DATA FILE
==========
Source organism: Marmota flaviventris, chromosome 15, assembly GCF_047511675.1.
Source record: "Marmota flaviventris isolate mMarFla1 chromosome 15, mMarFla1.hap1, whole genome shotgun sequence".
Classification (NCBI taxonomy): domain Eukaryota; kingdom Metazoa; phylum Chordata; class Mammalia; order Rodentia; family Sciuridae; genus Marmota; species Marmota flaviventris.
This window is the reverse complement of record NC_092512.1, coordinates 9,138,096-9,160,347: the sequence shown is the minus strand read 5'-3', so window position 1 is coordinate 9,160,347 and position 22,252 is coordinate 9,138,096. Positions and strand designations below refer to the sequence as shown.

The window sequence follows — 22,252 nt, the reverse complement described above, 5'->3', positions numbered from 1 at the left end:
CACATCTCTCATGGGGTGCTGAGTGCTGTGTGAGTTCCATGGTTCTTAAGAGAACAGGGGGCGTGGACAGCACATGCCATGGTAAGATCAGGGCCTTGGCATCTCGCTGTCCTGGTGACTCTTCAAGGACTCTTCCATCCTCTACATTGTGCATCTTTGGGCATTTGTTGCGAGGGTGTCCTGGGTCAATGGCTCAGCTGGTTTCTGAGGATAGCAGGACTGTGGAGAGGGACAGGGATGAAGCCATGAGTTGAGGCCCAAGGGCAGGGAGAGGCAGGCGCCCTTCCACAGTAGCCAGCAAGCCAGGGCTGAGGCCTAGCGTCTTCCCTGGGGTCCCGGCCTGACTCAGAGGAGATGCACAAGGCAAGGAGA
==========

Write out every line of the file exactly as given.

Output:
Source organism: Marmota flaviventris, chromosome 15, assembly GCF_047511675.1.
Source record: "Marmota flaviventris isolate mMarFla1 chromosome 15, mMarFla1.hap1, whole genome shotgun sequence".
Classification (NCBI taxonomy): domain Eukaryota; kingdom Metazoa; phylum Chordata; class Mammalia; order Rodentia; family Sciuridae; genus Marmota; species Marmota flaviventris.
This window is the reverse complement of record NC_092512.1, coordinates 9,138,096-9,160,347: the sequence shown is the minus strand read 5'-3', so window position 1 is coordinate 9,160,347 and position 22,252 is coordinate 9,138,096. Positions and strand designations below refer to the sequence as shown.

The window sequence follows — 22,252 nt, the reverse complement described above, 5'->3', positions numbered from 1 at the left end:
CACATCTCTCATGGGGTGCTGAGTGCTGTGTGAGTTCCATGGTTCTTAAGAGAACAGGGGGCGTGGACAGCACATGCCATGGTAAGATCAGGGCCTTGGCATCTCGCTGTCCTGGTGACTCTTCAAGGACTCTTCCATCCTCTACATTGTGCATCTTTGGGCATTTGTTGCGAGGGTGTCCTGGGTCAATGGCTCAGCTGGTTTCTGAGGATAGCAGGACTGTGGAGAGGGACAGGGATGAAGCCATGAGTTGAGGCCCAAGGGCAGGGAGAGGCAGGCGCCCTTCCACAGTAGCCAGCAAGCCAGGGCTGAGGCCTAGCGTCTTCCCTGGGGTCCCGGCCTGACTCAGAGGAGATGCACAAGGCAAGGAGA